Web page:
Directing Disruption: A new approach to climate policy

Author: David B. Layzell


Publish Date: Tuesday, February 27, 2018


It is time for Canada to take a new approach to climate policy making if we want to achieve our shared environmental and economic goals.

As a nation, we have failed to meet two international climate targets: the Kyoto Accord in 1997 and the Copenhagen commitment in 2009. Canada’s 2015 Paris commitments promise annual greenhouse gas (GHG) emission reductions that are 1 ½ to two times greater than the previous two unsuccessful targets.

These reductions are associated with a promised 30-per-cent decrease in 2005 levels of GHG emissions by 2030, and an approximate 80-per-cent cut by 2050. Canada needs to achieve these targets while continuing to grow its population and economy.

Policy tools like carbon pricing, fuel standards and clean energy incentives may move us in the right direction, but they are only capable of achieving incremental change. Realizing the Paris commitments will require transformational – even disruptive – changes in the systems we use to produce fuels and electricity, and in how we live, move around, feed ourselves and interact with others.

In a democratic society, such transformative changes require broad, public acceptance and demand. The political discourse across Canada over the last 20 years – and even today – clearly shows that the climate change and mitigation ‘driver’ falls short of achieving this requirement. Canadians require other, more tangible reasons to transform human systems. We don’t have to look far to identify other forces for disruptive change.

Take our personal mobility system as an example. In addition to the GHG emissions problem, vehicle accidents kill or seriously injure over 12,000 Canadians each year and cost society many tens of billions of dollars. Air pollution from vehicles shortens the lives of many in our cities. Congestion reduces the productivity of the workforce and demands massive infrastructure spending. Cars are also costly, and we use them only about four per cent of the time. For the other 96 per cent, they are parked on the most expensive land in Canada. People may very well make better use of our personal mobility dollars, and that precious land, if we had an acceptable alternative.

The world’s largest companies recognize these opportunities and are developing technologies, business models and social innovations they expect to disrupt global mobility systems within the next decade. These innovations include autonomous vehicles, battery electric or hydrogen fuel cell electric vehicles, car sharing and mobility-as-a-service.

How these technologies are deployed will determine which problems are addressed, which new problems arise and which problems are made worse.

 For example, autonomous vehicle technologies could easily worsen the environmental footprint of personal mobility by enhancing demand, reducing vehicle occupancy loads, encouraging urban sprawl, stimulating fuel use and increasing congestion. However, policies to encourage the convergence of autonomous, shared and electric vehicles could lower the cost of personal mobility, improve vehicle efficiency, replace parking lots and garages with parks and walkable communities, shorten commuting distances and reduce both congestion and GHG emissions.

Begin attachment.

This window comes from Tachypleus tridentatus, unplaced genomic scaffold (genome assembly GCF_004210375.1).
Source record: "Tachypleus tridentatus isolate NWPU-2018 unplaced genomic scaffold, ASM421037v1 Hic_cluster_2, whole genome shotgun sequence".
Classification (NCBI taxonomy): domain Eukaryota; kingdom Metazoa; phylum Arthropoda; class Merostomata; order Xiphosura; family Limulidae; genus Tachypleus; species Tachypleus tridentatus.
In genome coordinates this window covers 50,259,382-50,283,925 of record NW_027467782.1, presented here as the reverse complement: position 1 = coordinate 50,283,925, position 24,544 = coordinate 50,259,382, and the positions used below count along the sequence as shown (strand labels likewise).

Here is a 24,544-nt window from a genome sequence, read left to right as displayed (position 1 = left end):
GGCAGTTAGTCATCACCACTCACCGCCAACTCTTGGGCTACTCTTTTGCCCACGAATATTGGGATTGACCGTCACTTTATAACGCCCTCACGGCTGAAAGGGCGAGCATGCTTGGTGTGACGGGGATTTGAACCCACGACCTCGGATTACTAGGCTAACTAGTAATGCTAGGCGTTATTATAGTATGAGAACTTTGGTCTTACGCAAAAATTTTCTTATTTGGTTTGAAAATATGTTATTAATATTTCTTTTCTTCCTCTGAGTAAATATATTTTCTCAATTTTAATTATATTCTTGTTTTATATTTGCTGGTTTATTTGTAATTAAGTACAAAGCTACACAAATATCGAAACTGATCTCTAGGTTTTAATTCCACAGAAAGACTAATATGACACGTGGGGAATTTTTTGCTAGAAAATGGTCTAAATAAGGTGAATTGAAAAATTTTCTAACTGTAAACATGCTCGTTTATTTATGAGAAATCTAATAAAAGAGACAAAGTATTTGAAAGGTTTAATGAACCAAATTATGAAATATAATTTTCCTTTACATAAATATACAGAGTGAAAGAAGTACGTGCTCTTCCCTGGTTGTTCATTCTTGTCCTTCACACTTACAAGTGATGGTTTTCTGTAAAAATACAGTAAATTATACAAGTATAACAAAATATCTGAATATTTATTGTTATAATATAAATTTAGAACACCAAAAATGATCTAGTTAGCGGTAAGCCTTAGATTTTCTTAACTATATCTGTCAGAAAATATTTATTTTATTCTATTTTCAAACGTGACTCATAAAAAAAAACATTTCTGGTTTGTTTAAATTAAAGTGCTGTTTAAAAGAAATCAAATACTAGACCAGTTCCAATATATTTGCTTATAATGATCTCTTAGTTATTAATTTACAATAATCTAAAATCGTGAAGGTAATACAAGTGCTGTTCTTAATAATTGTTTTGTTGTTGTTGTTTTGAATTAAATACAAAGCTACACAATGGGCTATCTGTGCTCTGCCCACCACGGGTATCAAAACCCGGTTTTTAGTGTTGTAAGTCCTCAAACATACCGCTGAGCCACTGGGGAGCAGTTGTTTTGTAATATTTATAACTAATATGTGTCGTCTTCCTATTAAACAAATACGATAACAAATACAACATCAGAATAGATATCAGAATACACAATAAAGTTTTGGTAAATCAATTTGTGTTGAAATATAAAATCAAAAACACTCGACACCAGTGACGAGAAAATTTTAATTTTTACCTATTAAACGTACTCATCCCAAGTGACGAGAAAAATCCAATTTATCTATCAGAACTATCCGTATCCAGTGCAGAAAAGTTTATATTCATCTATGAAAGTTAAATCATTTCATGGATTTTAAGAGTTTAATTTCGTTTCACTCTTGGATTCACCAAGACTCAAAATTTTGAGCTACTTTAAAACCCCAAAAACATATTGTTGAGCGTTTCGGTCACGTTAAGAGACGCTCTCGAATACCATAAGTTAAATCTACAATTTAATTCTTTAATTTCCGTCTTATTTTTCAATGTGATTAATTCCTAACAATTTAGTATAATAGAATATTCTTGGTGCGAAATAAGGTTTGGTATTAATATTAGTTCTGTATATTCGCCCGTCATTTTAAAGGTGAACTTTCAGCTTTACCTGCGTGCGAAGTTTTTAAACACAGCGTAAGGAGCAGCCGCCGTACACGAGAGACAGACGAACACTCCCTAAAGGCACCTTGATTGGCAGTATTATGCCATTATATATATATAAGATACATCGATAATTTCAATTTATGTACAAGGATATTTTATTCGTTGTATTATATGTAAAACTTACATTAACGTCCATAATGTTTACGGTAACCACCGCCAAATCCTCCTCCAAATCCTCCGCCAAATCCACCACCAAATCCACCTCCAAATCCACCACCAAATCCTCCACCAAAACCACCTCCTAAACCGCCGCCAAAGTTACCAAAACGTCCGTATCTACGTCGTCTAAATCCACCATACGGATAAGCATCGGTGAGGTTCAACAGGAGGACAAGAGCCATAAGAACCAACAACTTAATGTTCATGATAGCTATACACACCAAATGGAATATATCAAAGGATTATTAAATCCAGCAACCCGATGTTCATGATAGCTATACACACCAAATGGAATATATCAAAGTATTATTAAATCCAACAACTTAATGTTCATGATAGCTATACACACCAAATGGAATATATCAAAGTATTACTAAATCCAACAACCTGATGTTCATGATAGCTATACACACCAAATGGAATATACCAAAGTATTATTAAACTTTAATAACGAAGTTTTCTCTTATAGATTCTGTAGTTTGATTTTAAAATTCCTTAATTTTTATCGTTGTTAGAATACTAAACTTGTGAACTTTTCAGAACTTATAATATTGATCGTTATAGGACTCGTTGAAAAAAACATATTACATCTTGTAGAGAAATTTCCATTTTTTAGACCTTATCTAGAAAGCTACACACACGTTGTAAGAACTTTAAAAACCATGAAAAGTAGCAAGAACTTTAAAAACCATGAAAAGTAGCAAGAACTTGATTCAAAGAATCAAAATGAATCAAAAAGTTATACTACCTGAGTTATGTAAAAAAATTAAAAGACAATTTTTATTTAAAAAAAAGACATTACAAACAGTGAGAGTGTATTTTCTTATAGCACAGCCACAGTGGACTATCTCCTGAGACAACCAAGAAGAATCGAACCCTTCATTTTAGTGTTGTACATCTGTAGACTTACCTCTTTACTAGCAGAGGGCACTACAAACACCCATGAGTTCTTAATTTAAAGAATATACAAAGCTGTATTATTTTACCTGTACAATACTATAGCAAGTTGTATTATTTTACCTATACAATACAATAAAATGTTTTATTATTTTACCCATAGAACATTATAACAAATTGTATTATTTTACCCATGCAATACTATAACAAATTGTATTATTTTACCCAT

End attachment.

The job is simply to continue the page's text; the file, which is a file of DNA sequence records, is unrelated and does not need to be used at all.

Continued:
While GHG emission reduction may not be the primary driver for systems change, creative policies can direct disruptive forces to achieve much-needed systems change.

Only by understanding the socio-economic and environmental implications of these innovations for various regions of Canada can policy makers develop new policy tools, or ‘levers,’ that can be used to encourage, discourage, nudge or direct these innovations in ways that will address societal goals, including but not limited to, climate change mitigation. Disruption is coming; let’s harness it to maximize benefits.

Policy thinking must move from hindsight to foresight. It must be informed by independent, evidence-based analysis and modelling capable of exploring a wide range of deployment scenarios, from a diverse range of perspectives. Ultimately, this is about building Canada’s capacity to make decisions about how to address the great, evolving, interrelated challenges of our time – based on insight and evidence, rather than on slogans and politics.

There are steps we can take now to start putting this capacity in place (our new report offers several recommendations). With the right information and policy tools, Canada can begin directing disruptions to achieve society’s long-term goals. This is how Canada can meet its Paris climate commitments, while enhancing economic prosperity, social cohesion and improving quality of life for future generations.

David B. Layzell is Professor and Director of the Canadian Energy Systems Analysis Research (CESAR) Initiative at the University of Calgary. Louis Beaumier is the Executive Director of the Institut de l’énergie Trottier (IET) at Polytechnique Montreal. Their new report, “Change Ahead,” was initiated by the Ivey Foundation and is available at:

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